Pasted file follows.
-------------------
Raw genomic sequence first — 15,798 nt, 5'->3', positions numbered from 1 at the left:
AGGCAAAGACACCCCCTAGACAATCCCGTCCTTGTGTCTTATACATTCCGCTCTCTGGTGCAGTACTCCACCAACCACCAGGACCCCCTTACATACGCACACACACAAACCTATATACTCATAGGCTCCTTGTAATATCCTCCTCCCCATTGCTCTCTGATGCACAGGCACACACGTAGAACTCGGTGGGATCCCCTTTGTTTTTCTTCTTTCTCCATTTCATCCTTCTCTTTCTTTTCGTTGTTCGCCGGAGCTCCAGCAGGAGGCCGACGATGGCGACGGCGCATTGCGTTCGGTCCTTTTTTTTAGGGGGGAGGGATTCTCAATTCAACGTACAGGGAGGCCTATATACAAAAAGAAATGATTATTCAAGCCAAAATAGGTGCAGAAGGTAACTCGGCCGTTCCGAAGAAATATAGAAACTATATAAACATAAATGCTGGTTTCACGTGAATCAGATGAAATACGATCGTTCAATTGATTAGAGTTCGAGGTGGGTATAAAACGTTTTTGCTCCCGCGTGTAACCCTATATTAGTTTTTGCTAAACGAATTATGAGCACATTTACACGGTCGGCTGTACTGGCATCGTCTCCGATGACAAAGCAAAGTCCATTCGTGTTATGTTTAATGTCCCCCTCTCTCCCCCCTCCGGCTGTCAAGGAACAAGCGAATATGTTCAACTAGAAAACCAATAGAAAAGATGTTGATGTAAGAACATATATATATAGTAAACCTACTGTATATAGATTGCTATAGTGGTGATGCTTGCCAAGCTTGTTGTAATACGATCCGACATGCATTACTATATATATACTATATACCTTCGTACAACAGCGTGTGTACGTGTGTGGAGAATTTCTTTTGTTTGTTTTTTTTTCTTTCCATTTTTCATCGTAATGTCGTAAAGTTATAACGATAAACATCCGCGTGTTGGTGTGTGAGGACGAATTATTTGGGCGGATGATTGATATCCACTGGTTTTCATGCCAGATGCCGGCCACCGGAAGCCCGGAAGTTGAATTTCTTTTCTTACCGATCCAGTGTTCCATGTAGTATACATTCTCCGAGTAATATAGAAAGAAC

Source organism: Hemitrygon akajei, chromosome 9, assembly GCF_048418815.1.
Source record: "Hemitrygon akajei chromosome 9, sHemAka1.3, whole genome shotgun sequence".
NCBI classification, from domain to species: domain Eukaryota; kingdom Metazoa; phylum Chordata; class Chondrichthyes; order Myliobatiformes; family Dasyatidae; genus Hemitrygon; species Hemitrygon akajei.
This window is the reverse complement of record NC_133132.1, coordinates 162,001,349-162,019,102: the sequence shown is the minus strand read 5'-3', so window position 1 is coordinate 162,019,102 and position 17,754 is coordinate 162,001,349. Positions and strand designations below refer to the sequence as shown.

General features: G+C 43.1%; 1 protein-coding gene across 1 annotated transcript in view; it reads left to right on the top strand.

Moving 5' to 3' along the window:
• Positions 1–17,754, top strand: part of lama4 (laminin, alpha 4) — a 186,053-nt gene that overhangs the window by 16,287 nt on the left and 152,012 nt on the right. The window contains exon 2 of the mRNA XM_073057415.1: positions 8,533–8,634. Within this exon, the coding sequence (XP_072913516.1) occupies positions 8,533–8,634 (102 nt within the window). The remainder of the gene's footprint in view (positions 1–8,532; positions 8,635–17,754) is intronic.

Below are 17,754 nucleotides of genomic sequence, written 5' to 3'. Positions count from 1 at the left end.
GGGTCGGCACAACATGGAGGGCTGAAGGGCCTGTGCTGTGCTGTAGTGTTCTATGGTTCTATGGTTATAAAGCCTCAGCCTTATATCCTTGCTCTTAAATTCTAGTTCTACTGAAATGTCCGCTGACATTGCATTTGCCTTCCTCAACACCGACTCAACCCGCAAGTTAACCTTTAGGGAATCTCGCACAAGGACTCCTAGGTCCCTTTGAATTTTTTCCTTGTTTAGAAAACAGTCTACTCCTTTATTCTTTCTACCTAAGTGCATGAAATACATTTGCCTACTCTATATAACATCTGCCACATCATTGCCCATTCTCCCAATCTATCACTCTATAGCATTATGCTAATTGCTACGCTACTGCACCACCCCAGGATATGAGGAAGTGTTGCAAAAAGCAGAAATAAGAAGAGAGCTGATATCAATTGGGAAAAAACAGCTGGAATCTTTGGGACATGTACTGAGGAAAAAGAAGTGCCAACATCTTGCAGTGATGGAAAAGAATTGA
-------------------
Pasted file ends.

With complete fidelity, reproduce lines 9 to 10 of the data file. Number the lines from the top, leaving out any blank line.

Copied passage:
• Positions 1–17,754, top strand: part of lama4 (laminin, alpha 4) — a 186,053-nt gene that overhangs the window by 16,287 nt on the left and 152,012 nt on the right. The window contains exon 2 of the mRNA XM_073057415.1: positions 8,533–8,634. Within this exon, the coding sequence (XP_072913516.1) occupies positions 8,533–8,634 (102 nt within the window). The remainder of the gene's footprint in view (positions 1–8,532; positions 8,635–17,754) is intronic.

Below are 17,754 nucleotides of genomic sequence, written 5' to 3'. Positions count from 1 at the left end.